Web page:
The real egalitarians are not the people who want to redistribute wealth to the poor, but those who want to extend to the poor the ability to create their own wealth, to lift themselves up, instead of trying to tear others down. Earning respect, including self-respect, is better than being a parasite. Thomas Sowell

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Re: "law enforcement presence viewed as essential, excessive

Post by YumaDune »

My last trip to the dunes was T-Giving and not sure what excessive enforcement would be if you don't get stopped? I have no plans to return and missed NY's because I've lost interest and with the new helmet law for UTV's I quit... To bad because I went from duner to vendor back to duner and the dunes have flat lost interest.. been off roading since the 70's and I'll miss it!!
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Re: "law enforcement presence viewed as essential, excessive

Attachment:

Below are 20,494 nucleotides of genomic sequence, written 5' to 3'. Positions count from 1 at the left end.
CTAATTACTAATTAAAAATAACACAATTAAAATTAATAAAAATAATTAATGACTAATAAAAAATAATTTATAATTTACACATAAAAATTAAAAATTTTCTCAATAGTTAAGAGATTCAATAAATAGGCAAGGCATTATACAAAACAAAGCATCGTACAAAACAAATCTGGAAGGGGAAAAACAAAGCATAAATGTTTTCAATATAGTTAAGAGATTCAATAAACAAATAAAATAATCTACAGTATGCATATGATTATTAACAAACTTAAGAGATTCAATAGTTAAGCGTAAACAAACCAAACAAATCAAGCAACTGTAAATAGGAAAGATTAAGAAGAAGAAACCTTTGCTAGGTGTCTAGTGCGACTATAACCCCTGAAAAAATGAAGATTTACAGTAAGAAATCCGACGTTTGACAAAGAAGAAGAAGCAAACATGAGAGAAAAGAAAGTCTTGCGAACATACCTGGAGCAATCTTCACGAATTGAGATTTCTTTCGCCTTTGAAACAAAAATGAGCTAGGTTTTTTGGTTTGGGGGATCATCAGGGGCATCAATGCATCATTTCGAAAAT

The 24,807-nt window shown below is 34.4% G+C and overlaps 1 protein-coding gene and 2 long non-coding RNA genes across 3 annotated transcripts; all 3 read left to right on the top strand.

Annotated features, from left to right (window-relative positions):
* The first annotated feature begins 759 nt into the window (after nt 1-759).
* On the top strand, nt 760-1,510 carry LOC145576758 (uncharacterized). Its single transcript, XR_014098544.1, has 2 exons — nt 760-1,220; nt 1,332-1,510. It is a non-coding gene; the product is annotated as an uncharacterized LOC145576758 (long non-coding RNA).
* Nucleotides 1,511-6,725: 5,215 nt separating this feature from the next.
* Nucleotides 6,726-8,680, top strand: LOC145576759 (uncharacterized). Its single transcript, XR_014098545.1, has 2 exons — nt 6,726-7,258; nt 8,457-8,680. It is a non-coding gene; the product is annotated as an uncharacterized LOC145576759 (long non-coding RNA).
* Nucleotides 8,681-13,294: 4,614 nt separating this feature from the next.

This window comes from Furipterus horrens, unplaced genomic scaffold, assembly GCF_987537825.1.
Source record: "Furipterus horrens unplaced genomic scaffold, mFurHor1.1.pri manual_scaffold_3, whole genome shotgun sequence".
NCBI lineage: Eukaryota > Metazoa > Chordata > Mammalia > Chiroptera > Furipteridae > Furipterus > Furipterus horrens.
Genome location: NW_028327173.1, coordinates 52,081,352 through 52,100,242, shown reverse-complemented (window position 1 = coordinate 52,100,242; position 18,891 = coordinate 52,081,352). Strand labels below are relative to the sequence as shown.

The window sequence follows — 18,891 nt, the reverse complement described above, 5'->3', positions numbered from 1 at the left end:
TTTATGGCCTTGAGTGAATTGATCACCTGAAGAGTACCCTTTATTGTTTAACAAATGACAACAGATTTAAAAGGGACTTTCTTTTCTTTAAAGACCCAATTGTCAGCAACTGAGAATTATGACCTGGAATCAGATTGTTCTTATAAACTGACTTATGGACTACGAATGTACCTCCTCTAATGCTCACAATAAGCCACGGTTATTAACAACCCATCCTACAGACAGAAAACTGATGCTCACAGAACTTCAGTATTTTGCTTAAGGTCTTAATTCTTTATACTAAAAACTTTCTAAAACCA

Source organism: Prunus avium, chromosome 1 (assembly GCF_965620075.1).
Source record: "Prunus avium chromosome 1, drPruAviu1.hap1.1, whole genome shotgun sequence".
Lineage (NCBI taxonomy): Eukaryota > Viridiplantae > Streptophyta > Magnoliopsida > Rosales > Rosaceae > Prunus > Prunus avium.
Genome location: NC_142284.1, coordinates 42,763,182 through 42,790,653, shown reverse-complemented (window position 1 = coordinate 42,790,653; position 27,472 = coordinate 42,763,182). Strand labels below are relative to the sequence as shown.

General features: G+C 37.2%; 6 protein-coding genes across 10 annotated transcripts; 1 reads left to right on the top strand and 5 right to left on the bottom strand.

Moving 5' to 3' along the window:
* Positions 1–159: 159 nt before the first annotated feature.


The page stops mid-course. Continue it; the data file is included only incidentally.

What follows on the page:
Post by Booga-dune-poon »

My most recent visit to Glamis was over Thanksgiving. Yes, the number of LEO's was the most I've seen there. I did see alot of traffic enforcement happening along the Wash Road. I'd guess it was speed related. Equal opportunity for both street legal and OHV.

Now for me personally, I'd just wave at them and they'd wave back. This was at the sand drags, Oldsmobile Hill, Vendors Row, the Beach Store and as I drove near the Wash Road. Something interesting did happen in the camp next to ours on Friday night.

http://www.youtube.com/watch?v=TWLjA9mfMIE